Page 8 of 11

Sample Action Alerts

    ACTION ALERT!!

    Elimination of the ban on access to CalWorks for individuals

    with a felony conviction for drug use or possession

    Removing the ban on drug felons from CalWORKs is essential for women and children in

    California. The resources provided by CalWORKs including housing, job training, financial aid, child

    care, transportation, and cash assistance are crucial for pulling oneself out of poverty. Without

    these resources, those with drug felonies have very little hope of not recidivating.

    The ill-conceived ban is a hold over from antiquated drug policies of the early 90s. 33 states

    have reversed the ban. In California, it is the only crime banned from public assistance. Other

    violent crimes such as murder, rape, and child molestation have access to CalWORKs benefits.

    We need your support to pass AB 855! Please take action. thAB 855 will be heard in Assembly Human Services Committee on Tuesday, April 12.

    What you can do!

    th : ? Fax a letter of support to Assemblymember Bass’ office via fax by April 11

    Assemblymember Karen Bass Fax number (916) 319-2147

    ? Fax copies of your letter to the members of the Assembly Human Services Committee:

    Fax Numbers

    Assembly Human Services Committee 916-319-2189

    Assemblymember Noreen Evans, Chair 916-319-2107

    Assemblymember Ray Haynes, Vice Chair 916-319-2166

    Assemblymember Juan Arambula 916-319-2131

    Assemblymember Joe Coto 916-319-2123

    Assemblymember Joe Nation 916-319-2106

    Assemblymember Todd Spitzer 916-319-2171

    ? Testify at the hearing! Come to the hearing and simply say your name and

    organization is in support of AB 855.

    ? If your legislative member sits on the Assembly Human Services Committee, visit

    them or call them to ask for their support of AB 855

For more information or if you are planning on attending the hearing, please contact

    Shannon Farley at 415-321-4100 x103 or sfarley@burnsinstitute.org.

    The Women’s Foundation of California Women’s Policy Institute

    Policy Advocacy Manual

     Page 9 of 11

SAMPLE SUPPORT LETTER Sample Action Alerts Assemblymember Karen Bass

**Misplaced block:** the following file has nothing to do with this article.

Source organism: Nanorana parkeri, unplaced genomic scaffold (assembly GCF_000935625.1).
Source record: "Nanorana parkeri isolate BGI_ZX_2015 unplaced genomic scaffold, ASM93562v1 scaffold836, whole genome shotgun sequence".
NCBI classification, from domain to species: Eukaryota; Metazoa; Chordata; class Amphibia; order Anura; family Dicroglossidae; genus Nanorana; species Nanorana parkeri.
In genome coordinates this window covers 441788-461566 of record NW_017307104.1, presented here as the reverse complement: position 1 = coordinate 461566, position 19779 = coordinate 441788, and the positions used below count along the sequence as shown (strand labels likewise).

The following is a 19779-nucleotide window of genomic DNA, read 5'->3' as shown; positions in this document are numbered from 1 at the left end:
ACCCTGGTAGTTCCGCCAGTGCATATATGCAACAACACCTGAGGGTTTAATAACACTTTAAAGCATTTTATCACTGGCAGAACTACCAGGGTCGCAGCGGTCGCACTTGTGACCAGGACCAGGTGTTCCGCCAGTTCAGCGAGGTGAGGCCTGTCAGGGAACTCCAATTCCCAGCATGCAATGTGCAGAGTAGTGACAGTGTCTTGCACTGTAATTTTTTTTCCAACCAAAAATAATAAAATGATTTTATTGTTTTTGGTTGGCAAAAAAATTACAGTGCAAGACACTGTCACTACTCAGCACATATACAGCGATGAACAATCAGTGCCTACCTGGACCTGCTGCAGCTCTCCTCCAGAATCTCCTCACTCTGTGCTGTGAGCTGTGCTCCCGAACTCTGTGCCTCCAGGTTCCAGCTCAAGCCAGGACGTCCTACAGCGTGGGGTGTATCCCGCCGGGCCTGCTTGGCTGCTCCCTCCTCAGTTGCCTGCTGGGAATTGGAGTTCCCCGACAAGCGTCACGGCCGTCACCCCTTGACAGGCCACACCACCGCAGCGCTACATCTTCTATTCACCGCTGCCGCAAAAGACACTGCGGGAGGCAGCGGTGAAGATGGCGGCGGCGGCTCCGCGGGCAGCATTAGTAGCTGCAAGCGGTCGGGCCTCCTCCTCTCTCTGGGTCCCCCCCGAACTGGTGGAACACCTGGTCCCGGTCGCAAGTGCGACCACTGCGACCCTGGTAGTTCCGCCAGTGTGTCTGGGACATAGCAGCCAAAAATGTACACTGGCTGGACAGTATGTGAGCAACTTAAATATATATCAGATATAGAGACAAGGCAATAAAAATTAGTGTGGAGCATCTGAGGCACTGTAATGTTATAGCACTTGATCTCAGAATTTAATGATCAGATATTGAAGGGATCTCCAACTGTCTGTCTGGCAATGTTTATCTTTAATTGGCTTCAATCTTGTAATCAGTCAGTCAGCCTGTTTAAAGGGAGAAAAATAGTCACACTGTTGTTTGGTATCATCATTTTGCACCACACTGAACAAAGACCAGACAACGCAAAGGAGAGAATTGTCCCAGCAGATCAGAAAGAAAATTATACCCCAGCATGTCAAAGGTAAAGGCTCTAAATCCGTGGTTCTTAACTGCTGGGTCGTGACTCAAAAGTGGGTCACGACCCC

State Capitol

    P.O. Box 942849

    Sacramento, CA 94249-0047

    VIA FACSIMILE Fax: (916) 319-2147

RE: ASSEMBLY BILL 855--SUPPORT

Dear Assemblymember Bass:

[Name of your organization], supports Assembly Bill 855, addressing the elimination of the ban on access to

    CalWorks for individuals convicted of felony drug possession. AB 855 addresses a critical need to equip individuals coming out of parole with necessary tools to stay out of prison and reunify with their families and communities.

[A few sentences about your organization]

    Removing the ban on drug felons from CalWORKs is essential for women and children in California. The resources provided by CalWORKs including housing, job training, financial aid, child care, transportation, and cash assistance are essential for pulling oneself out of poverty. Without these resources, those with drug felonies have very little hope of not recidivating.

    This is a women’s issue because women and especially women of color are arrested at higher rates for drug felonies than men. This is an issue for the women of California, because California, along with Texas and Florida, incarcerate 4 of every 10 women in prison. Women in California are arrested and incarcerated for drug felonies at higher rates and are therefore disproportionately impacted by the ban.

    The ban trickles down to our neediest citizens, namely children. When a parent does not have access to these benefits, the child suffers the repercussions in an increased level of poverty and/or in the foster care system. This is particularly significant as women of color increasingly raise generations of children. Grandmothers are raising their grandchildren and great-grandchildren, and therefore when a grandmother is impacted by the ban potentially three generations of children suffer the repercussions.

    The ill-conceived ban is a hold over from antiquated drug policies of the early 90s. 33 states have reversed the ban. In California, it is the only crime banned from public assistance. Other violent crimes such as murder, rape, and child molestation have access to CalWORKs benefits.

    The ban is a means of punishment as it keeps low-income persons and persons of color in a cycle of poverty. We believe that people should not be punished twice. Once an individual has successfully completed parole, he/she should have access to everything he/she needs to never return. AB 855 is an important step to removing Californians from a cycle of incarceration and in turn the cycle of poverty.

Sincerely,

[Your Name]

    [Your Organization]

cc: Members and Consultant, Assembly Human Services Committee

    The Women’s Foundation of California Women’s Policy Institute

    Policy Advocacy Manual

     Page 10 of 11